Rafael Nadal outlasted a man 15 years his junior on the Australian Open’s first day, while Coco Gauff and Emma Raducanu set up a second-round showdown.
The defending champion Nadal, who was 1-6 in his last seven matches, beat 38th-ranked Brit Jack Draper 7-5, 2-6, 6-4, 6-1. Draper, 21, cramped considerably in the fourth set as Nadal advanced to play 65th-ranked American Mackenzie McDonald.
“I need a victory, so that’s the main thing,” said Nadal, who had more unforced errors (46) than winners (41). “Doesn’t matter the way.
“I am not playing bad, you know? Just need to hold the positive level for longer time. I am in a moment that I am more up and down.”
Jessica Pegula and Gauff breezed through their first-round matches, beginning what each hopes is a run to end the longest Grand Slam singles title drought for the U.S. in more than 50 years.
Pegula, the third seed, ousted 161st-ranked Romanian Jaqueline Cristian 6-0, 6-1 in 59 minutes on the first day of play in Melbourne. She next plays 38th-ranked Belarusian veteran Aliaksandra Sasnovich.
Gauff, the seventh seed, dumped 46th-ranked Czech Katerina Siniakova 6-1, 6-4 on her seventh match point. She gets 2021 U.S. Open champion Emma Raducanu of Great Britain in a blockbuster second-round match.
The 77th-ranked Raducanu didn’t make it past the second round of a major in 2022 after her breakthrough run through qualifying to win the U.S. Open without dropping a set at age 18. She withdrew from her first tournament this year with an ankle injury 10 days ago but rebounded to sweep 76th-ranked German Tamara Korpatsch 6-3, 6-2 in the first round in Melbourne.
The first day’s other headline: Australia’s biggest star, Wimbledon runner-up Nick Kyrgios, withdrew on the eve of his opening match.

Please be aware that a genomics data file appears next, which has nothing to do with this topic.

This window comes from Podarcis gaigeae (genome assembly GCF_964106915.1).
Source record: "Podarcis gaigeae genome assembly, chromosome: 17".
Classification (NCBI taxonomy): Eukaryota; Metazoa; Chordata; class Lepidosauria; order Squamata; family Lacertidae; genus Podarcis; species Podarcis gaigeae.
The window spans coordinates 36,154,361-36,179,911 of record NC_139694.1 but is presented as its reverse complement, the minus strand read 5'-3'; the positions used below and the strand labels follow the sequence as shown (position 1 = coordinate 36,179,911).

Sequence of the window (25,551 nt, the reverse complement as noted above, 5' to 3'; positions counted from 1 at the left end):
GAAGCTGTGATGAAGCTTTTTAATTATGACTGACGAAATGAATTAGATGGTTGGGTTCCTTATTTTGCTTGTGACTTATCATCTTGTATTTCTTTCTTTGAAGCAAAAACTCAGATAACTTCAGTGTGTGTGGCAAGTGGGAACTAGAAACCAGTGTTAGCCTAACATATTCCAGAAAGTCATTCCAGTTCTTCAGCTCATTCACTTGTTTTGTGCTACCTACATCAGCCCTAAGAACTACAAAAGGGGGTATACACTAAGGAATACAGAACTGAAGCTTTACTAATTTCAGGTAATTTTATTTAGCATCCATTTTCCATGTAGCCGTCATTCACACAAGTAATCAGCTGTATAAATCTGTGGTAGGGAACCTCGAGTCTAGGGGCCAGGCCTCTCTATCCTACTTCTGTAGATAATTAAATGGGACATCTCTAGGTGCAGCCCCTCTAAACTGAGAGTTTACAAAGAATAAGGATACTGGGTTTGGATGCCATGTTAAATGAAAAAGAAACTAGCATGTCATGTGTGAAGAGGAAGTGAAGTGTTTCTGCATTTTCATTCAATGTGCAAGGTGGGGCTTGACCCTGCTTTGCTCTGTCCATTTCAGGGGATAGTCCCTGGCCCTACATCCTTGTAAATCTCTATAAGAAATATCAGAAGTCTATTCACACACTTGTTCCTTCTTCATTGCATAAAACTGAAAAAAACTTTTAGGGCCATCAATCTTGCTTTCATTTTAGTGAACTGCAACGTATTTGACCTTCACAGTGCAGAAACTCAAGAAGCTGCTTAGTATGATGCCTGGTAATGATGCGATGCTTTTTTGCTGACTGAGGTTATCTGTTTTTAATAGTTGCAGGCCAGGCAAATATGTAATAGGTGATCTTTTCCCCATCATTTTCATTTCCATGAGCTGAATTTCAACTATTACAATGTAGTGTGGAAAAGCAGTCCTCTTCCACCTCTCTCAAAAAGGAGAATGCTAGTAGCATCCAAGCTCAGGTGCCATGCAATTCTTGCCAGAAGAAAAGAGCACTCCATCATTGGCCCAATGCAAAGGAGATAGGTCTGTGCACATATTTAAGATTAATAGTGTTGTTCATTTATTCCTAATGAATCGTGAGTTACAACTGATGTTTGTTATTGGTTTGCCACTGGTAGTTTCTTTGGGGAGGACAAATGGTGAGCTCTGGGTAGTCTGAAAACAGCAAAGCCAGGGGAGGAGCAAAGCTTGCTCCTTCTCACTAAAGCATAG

AUSTRALIAN OPEN DRAWS: Women | Men
It’s been three years and 10 Slams since an American man or woman won a major singles title (Sofia Kenin, 2020 Australian Open), the longest drought for the most successful nation in tennis history since Billie Jean King won her first Slam at Wimbledon in 1966.
Pegula and Gauff are the highest-ranked American singles players in either draw.
Pegula, the 28-year-old daughter of the Buffalo Bills owners, is at a career-high ranking after reaching the quarterfinals of three majors last year. She began the Australian Open as one of the top challengers to top-ranked Iga Świątek, having beaten the dominant Pole 6-2, 6-2 earlier this month.
“I don’t think I really am putting pressure on myself to duplicate  because I think it was very special and something that probably won’t be duplicated,” Pegula said last week.
Gauff, who at 18 is the youngest player in the WTA top 50, won her Australian Open lead-in tournament last week without dropping a set. Like Pegula, she had her best season in 2022, taking runner-up to Świątek at the French Open and reaching No. 4 in the world.
“I’m ready to leave behind the tag of ‘teenage phenomenon,'” Gauff wrote for the BBC before the tournament. “My main ambition for 2023 is winning a Grand Slam title.”
No. 28 Amanda Anisimova, one of five American women seeds, was the first seed to fall. The 61st-ranked Ukrainian Marta Kostyuk took her out 6-3, 6-4.
Świątek began her bid for her fourth Grand Slam singles title by sweeping 69th-ranked German Jule Niemeier 6-4, 7-5. Niemeier was dangerous, having made the Wimbledon quarterfinals and taken a set off Świątek in the fourth round of the U.S. Open.
Novak Djokovic, the record nine-time Australian Open champion looking to tie Nadal’s men’s record 22 major titles, plays his first-round match Tuesday against 75th-ranked Spanish veteran Roberto Carballés Baena.
This is the first major since the retirements of Serena Williams and Roger Federer last September. The tournament is also missing top-ranked 19-year-old Carlos Alcaraz of Spain (injury), four-time major champion Naomi Osaka (pregnancy) and seven-time major champion Venus Williams (injury).
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